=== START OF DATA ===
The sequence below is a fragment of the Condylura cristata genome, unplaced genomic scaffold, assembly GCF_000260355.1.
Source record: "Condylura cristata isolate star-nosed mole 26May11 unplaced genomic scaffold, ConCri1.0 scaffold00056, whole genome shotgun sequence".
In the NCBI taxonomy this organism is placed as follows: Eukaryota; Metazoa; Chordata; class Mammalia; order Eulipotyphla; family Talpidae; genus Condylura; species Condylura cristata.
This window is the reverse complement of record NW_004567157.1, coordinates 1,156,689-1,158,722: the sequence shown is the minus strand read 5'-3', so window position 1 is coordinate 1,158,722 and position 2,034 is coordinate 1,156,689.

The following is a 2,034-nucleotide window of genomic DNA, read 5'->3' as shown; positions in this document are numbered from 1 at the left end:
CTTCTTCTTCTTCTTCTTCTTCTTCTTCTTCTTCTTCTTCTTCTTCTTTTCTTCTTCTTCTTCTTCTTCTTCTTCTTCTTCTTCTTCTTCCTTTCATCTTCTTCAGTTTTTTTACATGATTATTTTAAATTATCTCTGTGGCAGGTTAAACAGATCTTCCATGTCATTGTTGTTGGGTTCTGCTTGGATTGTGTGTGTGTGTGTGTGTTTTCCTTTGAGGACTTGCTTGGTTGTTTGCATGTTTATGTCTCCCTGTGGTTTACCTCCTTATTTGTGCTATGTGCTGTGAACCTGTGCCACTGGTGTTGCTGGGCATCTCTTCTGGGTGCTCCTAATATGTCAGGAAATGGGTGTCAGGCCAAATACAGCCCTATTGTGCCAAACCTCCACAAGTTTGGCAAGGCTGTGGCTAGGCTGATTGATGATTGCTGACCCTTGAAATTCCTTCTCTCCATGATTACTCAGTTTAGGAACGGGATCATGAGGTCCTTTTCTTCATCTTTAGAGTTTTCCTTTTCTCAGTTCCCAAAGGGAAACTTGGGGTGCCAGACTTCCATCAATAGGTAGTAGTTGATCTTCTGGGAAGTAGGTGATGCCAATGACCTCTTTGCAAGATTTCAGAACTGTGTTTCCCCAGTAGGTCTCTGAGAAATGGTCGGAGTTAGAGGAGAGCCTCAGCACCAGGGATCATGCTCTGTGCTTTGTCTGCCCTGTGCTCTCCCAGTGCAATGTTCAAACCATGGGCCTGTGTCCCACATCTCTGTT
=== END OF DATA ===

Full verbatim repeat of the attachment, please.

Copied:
The sequence below is a fragment of the Condylura cristata genome, unplaced genomic scaffold, assembly GCF_000260355.1.
Source record: "Condylura cristata isolate star-nosed mole 26May11 unplaced genomic scaffold, ConCri1.0 scaffold00056, whole genome shotgun sequence".
In the NCBI taxonomy this organism is placed as follows: Eukaryota; Metazoa; Chordata; class Mammalia; order Eulipotyphla; family Talpidae; genus Condylura; species Condylura cristata.
This window is the reverse complement of record NW_004567157.1, coordinates 1,156,689-1,158,722: the sequence shown is the minus strand read 5'-3', so window position 1 is coordinate 1,158,722 and position 2,034 is coordinate 1,156,689.

The following is a 2,034-nucleotide window of genomic DNA, read 5'->3' as shown; positions in this document are numbered from 1 at the left end:
CTTCTTCTTCTTCTTCTTCTTCTTCTTCTTCTTCTTCTTCTTCTTCTTTTCTTCTTCTTCTTCTTCTTCTTCTTCTTCTTCTTCTTCTTCCTTTCATCTTCTTCAGTTTTTTTACATGATTATTTTAAATTATCTCTGTGGCAGGTTAAACAGATCTTCCATGTCATTGTTGTTGGGTTCTGCTTGGATTGTGTGTGTGTGTGTGTGTTTTCCTTTGAGGACTTGCTTGGTTGTTTGCATGTTTATGTCTCCCTGTGGTTTACCTCCTTATTTGTGCTATGTGCTGTGAACCTGTGCCACTGGTGTTGCTGGGCATCTCTTCTGGGTGCTCCTAATATGTCAGGAAATGGGTGTCAGGCCAAATACAGCCCTATTGTGCCAAACCTCCACAAGTTTGGCAAGGCTGTGGCTAGGCTGATTGATGATTGCTGACCCTTGAAATTCCTTCTCTCCATGATTACTCAGTTTAGGAACGGGATCATGAGGTCCTTTTCTTCATCTTTAGAGTTTTCCTTTTCTCAGTTCCCAAAGGGAAACTTGGGGTGCCAGACTTCCATCAATAGGTAGTAGTTGATCTTCTGGGAAGTAGGTGATGCCAATGACCTCTTTGCAAGATTTCAGAACTGTGTTTCCCCAGTAGGTCTCTGAGAAATGGTCGGAGTTAGAGGAGAGCCTCAGCACCAGGGATCATGCTCTGTGCTTTGTCTGCCCTGTGCTCTCCCAGTGCAATGTTCAAACCATGGGCCTGTGTCCCACATCTCTGTT